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Loneliness

What is loneliness?

You've probably read or heard the line that it's possible to feel lonely even if you are in a crowded room and surrounded by others. This is true, and it's because loneliness is caused not by being alone, but by being without a relationship or relationships that we feel we have a need for, or that we want very much.

How loneliness works for everyone

lonelinessLoneliness is experienced by people of all ages when they feel disconnected or cut off from people (or a group/s), or when their social relationships are not living up to their expectations.

Humans are social beings who are born with a need to belong and this drives the way we think, how we feel, and how we communicate with others. Of course, we are all individuals and our need for connection varies, but generally, we need to feel connected and experience meaningful, positive and enjoyable interactions with others.

While everyone can have difficulty making these connections at different times, teenage years are especially known to be a time when loneliness can be felt more intensely and these feelings can sometimes be painful and overwhelming.

How loneliness can be more intense for teenagers

There are many reasons why loneliness can be more challenging during teenage years. During this time, young people go through physical, psychological and social changes, which can be both exciting and challenging.

Physical changes: Within approximately three years of becoming a teenager, young people will experience many changes in height, weight and shape. Young people who develop faster or slower can find themselves alone in their experience of change. Loneliness can start to creep into their lives as they see themselves as 'different' and perhaps unable to connect with others in the way they connected in the past.

Psychological changes: Teenagers are also developing new awareness and understanding of who they are as individuals, distinct from others. There are five significant areas of psychological change that teenagers face as they move from childhood to adulthood. Professionals call these the 'tasks of adolescence' and they are briefly detailed below.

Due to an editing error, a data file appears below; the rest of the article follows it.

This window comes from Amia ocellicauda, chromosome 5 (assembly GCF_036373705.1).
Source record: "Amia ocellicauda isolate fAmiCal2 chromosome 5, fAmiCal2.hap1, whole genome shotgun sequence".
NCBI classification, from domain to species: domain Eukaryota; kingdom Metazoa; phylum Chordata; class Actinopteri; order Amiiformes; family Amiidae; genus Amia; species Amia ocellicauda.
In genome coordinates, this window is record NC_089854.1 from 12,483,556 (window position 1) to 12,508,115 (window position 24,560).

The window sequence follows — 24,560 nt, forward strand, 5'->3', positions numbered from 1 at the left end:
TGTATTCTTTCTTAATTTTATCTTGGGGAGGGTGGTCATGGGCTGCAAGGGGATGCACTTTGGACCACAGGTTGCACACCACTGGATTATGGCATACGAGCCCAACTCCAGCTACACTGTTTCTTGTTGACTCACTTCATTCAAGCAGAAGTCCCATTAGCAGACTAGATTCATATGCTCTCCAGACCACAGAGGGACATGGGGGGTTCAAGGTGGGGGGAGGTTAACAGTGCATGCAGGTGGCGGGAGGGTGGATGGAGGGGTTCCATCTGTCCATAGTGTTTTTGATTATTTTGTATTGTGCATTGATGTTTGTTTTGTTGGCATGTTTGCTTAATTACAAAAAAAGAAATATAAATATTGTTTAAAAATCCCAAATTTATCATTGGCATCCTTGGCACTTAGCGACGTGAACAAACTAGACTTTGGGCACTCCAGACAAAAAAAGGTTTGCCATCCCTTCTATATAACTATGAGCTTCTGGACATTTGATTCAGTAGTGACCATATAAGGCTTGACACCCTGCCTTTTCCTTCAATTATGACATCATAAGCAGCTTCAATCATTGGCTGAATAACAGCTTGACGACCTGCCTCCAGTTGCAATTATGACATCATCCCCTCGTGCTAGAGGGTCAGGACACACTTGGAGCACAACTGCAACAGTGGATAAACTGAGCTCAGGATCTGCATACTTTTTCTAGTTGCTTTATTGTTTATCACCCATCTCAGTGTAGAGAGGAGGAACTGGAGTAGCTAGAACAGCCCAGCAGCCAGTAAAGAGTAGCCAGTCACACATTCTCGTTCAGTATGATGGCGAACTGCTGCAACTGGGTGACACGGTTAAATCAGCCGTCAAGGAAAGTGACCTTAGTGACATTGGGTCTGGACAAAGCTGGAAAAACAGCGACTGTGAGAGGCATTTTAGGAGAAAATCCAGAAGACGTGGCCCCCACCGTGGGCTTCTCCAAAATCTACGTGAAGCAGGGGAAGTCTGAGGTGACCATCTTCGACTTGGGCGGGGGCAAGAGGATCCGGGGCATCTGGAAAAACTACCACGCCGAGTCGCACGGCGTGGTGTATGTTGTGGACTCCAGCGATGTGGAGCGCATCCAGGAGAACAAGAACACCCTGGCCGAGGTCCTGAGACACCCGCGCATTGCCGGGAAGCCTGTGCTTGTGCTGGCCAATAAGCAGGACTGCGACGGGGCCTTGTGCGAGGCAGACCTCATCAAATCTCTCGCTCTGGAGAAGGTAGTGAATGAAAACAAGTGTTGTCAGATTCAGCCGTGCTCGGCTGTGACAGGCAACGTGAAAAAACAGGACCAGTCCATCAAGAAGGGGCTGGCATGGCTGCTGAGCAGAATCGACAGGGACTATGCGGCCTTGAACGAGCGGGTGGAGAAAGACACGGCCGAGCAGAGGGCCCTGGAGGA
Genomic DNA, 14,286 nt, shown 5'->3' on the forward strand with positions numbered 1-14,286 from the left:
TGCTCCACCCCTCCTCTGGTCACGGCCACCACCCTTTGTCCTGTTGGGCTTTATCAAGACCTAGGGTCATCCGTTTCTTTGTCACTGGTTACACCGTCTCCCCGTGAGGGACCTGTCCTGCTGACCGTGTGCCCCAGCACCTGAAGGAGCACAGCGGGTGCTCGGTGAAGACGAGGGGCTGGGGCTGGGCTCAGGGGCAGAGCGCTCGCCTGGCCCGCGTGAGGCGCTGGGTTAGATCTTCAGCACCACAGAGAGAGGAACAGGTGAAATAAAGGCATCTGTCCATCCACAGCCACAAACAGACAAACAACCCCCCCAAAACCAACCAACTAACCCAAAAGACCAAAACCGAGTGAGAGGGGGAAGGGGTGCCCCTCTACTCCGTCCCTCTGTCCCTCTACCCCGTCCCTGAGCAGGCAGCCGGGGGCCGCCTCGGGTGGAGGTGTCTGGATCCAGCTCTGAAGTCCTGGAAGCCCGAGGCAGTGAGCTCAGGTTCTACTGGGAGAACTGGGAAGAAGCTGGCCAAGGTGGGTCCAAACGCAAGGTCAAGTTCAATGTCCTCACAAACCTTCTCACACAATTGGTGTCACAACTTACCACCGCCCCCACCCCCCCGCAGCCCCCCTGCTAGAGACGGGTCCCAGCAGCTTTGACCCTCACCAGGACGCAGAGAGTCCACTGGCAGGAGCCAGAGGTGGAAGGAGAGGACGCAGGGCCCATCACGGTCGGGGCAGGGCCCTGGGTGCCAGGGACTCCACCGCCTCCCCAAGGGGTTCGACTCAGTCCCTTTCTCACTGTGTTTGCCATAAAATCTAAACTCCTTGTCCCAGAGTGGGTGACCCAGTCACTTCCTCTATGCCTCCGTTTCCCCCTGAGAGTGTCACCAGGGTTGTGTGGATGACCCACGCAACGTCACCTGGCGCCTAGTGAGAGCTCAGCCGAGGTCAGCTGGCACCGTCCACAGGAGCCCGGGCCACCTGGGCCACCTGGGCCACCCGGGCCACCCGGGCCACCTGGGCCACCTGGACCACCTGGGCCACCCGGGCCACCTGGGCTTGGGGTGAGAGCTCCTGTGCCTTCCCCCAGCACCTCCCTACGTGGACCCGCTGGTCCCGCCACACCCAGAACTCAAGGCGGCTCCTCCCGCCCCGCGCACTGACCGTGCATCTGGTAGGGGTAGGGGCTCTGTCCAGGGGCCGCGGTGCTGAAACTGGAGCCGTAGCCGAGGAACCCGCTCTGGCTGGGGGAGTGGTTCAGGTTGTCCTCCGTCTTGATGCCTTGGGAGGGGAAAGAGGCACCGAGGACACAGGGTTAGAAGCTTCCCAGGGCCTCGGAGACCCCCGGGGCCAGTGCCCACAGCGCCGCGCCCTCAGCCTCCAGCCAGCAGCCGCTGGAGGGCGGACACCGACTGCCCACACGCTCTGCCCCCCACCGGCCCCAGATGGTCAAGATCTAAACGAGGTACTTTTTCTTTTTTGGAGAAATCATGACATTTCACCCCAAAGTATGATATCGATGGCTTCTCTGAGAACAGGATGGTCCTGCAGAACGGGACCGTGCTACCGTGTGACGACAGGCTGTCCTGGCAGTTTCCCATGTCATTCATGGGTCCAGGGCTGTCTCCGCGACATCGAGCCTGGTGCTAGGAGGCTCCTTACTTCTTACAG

• Independence: Developing as an independent person, separate from family and other carers.
  • Indentity: Developing self-identity.
  • Intimacy: Developing an understanding of your own individual sexual identity, and negotiating relationships with your peers and intimate or romantic relationships.
  • Image: Developing a realistic body image and determining how to feel comfortable 'in your own skin'.
  • Integrity: Working out your own beliefs and values about life by deciding who to believe and what to believe in.

Loneliness and past experiences

Personality type and early life experiences play a big role in how you see yourself as a person. Those who have had stable, warm and loving relationships with their parents or carers often have a secure sense of who they are, which helps them to be able to develop friendships and connect with others.

However, for many reasons lots of young people have not had positive experiences in their early years and this can lead to challenges in making connections, developing friendships and contributing positively in social groups.

Traumatic experiences such as loss of a loved one (particularly a parent, carer or sibling) through death or break up of relationships or any form of abuse (including being bullied as a child), can affect your trust in others and yourself and diminish your sense of self-worth, and capacity for connecting meaningfully with others.